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Pursuant to the Protocol No. 15 amending the European Convention on Human Rights ["ECHR / Convention"], the time-limit for the application to the European Court of Human Rights ["ECtHR"] was reduced from 6 months to 4 months, effective as of February 1, 2022. Accordingly, once remedies available as per domestic laws are exhausted, the application should be filed with the ECtHR within 4 months following the final court judgment. Having said that if the court decision was adopted before February 1, 2022, the ECtHR application based on this decision will still be subject to 6-month time-limit.

Last month, Freedom House published its annual report on freedom on the Internet (the “Report”), where Serbia got 71 out of 100 points, thus taking the 15th place among 70 countries where the said research had been conducted.

Although from 1 November, the government regulation allows companies and businesses to make it obligatory for their employees to be vaccinated against the coronavirus, the questions about immunity still shall be avoided at a job interview. In addition, it will not necessarily be justified to obligate teleworkers to take up the vaccine.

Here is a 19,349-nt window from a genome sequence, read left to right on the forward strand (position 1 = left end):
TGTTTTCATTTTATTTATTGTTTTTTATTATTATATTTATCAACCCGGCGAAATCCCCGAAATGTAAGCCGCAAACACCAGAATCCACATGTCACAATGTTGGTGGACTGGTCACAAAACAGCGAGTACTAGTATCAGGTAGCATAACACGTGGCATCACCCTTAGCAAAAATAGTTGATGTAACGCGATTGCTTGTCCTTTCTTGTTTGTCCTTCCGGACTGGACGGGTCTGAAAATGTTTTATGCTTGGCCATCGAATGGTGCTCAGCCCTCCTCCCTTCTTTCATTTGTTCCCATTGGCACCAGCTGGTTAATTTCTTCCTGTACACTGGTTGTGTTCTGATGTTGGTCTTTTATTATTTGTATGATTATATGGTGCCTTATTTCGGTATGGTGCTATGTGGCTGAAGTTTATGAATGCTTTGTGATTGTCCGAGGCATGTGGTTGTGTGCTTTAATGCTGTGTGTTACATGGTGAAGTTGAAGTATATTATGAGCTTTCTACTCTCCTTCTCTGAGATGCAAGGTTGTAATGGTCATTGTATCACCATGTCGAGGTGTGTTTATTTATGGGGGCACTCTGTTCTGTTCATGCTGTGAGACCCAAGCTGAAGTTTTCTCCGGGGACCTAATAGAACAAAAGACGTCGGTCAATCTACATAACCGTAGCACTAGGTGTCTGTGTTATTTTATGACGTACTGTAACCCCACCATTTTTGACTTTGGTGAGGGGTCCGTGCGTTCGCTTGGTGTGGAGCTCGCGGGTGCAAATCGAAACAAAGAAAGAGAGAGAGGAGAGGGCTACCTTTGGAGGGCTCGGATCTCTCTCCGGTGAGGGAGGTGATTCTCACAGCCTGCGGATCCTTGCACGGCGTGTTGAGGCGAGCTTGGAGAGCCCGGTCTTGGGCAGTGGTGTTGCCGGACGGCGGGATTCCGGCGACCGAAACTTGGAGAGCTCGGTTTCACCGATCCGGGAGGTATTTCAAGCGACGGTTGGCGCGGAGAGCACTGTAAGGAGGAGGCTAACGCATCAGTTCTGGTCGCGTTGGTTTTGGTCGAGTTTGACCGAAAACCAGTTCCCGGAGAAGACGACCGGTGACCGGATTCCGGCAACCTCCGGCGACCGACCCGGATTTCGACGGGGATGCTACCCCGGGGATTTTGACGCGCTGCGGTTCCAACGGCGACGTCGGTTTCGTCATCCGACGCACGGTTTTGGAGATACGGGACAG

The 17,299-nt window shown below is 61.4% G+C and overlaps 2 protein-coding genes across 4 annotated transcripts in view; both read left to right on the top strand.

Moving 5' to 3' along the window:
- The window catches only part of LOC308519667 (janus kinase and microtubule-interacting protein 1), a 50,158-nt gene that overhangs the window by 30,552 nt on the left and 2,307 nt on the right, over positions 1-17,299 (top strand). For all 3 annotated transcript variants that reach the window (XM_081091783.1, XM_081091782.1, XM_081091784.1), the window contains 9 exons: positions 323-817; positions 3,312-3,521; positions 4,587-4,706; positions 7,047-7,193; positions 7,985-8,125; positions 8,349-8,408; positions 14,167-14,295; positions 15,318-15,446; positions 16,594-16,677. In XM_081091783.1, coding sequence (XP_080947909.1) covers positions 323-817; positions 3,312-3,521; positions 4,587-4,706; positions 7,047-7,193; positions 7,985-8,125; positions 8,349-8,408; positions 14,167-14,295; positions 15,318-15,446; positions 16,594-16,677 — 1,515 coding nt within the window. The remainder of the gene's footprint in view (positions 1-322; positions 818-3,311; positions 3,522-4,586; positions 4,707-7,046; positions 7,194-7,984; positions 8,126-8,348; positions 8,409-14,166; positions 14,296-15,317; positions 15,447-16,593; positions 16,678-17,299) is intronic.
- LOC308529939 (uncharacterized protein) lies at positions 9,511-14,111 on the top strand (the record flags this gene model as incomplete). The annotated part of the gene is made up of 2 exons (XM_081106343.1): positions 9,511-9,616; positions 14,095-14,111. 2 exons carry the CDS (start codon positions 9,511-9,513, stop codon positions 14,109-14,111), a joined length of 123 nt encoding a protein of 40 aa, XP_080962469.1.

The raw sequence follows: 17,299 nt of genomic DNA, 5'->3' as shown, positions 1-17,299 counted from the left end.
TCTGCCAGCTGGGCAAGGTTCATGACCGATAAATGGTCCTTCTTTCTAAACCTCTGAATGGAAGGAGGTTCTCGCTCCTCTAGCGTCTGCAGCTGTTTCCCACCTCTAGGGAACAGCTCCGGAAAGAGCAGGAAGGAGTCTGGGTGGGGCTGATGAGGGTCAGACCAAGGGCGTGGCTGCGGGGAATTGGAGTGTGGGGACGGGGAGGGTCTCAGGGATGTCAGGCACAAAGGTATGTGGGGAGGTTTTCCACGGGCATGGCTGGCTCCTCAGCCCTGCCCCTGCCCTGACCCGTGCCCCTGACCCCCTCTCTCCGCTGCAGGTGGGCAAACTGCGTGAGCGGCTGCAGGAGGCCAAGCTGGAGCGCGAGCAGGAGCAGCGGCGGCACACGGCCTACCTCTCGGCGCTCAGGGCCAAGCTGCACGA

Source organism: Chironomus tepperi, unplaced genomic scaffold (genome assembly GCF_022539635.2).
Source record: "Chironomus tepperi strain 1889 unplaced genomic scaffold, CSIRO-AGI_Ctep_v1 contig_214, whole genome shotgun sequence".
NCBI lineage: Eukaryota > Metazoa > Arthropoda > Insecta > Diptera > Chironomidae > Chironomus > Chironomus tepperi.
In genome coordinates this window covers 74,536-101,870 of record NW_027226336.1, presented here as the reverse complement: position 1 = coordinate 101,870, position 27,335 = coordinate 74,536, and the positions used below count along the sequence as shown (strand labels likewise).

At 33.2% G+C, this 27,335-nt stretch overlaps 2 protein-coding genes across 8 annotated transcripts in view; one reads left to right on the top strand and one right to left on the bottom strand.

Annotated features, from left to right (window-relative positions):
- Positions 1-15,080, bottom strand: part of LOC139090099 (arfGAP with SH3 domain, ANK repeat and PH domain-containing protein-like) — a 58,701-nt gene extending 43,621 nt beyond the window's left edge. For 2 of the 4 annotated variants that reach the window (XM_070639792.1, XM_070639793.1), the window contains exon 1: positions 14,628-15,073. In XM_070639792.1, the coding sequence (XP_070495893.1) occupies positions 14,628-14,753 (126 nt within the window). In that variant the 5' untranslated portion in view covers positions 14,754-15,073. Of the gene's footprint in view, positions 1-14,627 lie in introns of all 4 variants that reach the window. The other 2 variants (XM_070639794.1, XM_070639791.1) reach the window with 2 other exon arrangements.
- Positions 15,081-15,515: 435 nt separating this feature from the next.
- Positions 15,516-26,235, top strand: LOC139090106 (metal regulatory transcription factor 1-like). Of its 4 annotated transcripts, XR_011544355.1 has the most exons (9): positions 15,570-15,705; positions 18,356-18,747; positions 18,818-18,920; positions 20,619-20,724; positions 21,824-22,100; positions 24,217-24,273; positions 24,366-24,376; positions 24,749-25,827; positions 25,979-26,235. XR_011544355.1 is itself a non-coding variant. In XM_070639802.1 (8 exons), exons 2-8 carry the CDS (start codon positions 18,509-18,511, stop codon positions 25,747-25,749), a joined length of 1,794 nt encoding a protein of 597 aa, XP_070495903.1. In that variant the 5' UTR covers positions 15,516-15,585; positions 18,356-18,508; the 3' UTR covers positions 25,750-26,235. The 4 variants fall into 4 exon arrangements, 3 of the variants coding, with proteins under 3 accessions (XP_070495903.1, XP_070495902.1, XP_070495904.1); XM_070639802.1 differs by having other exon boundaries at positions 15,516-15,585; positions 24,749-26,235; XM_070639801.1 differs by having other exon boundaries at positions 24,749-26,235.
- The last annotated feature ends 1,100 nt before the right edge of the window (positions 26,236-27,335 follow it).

Inga Kostogriz-Vaitkiene, Partner at CEE Attorneys in Lithuania, reports that her country’s economy is doing quite well at the moment and that additional regulation ensures the public procurement system will become greener. She also notes that there are two controversial laws in the pipeline related to cannabis use and LGBTQ+ rights.

By ratifying the European Convention on Human Rights in 1992, Hungary has committed itself to ensure the right to a fair trial within a reasonable time and to guarantee the right to an effective remedy for any violation of this right. In its judgment in Gazso v. Hungary, the European Court of Human Rights called on Hungary to establish a domestic remedy capable to handle the structural deficiencies identified in the judgment. As a result, at the end of June 2021, a new Act on the Enforcement of Material Compensation for Delay in Civil Proceedings was published in the Hungarian Official Gazette, which will enter into force on 1 January 2022. The Act establishes a new legal remedy for compensation for fundamental rights violations, called ‘material compensation’ which is different from the general compensation (in Hungarian: “kartalanitas”), indemnification or non-pecuniary compensation (in Hungarian: “serelemdij”).

On 20 April 2021, the National Assembly of the Republic of Serbia enacted the Law on Gender Equality and amendments to the Law on Prohibition of Discrimination. Both laws are published in the Official Gazette of RS no. 52 of 24 May 2021 and will enter into force on 1 June 2021. The Law on Gender Equality will repeal the Law on Equality of Genders (Official Gazette of RS no. 104/09).

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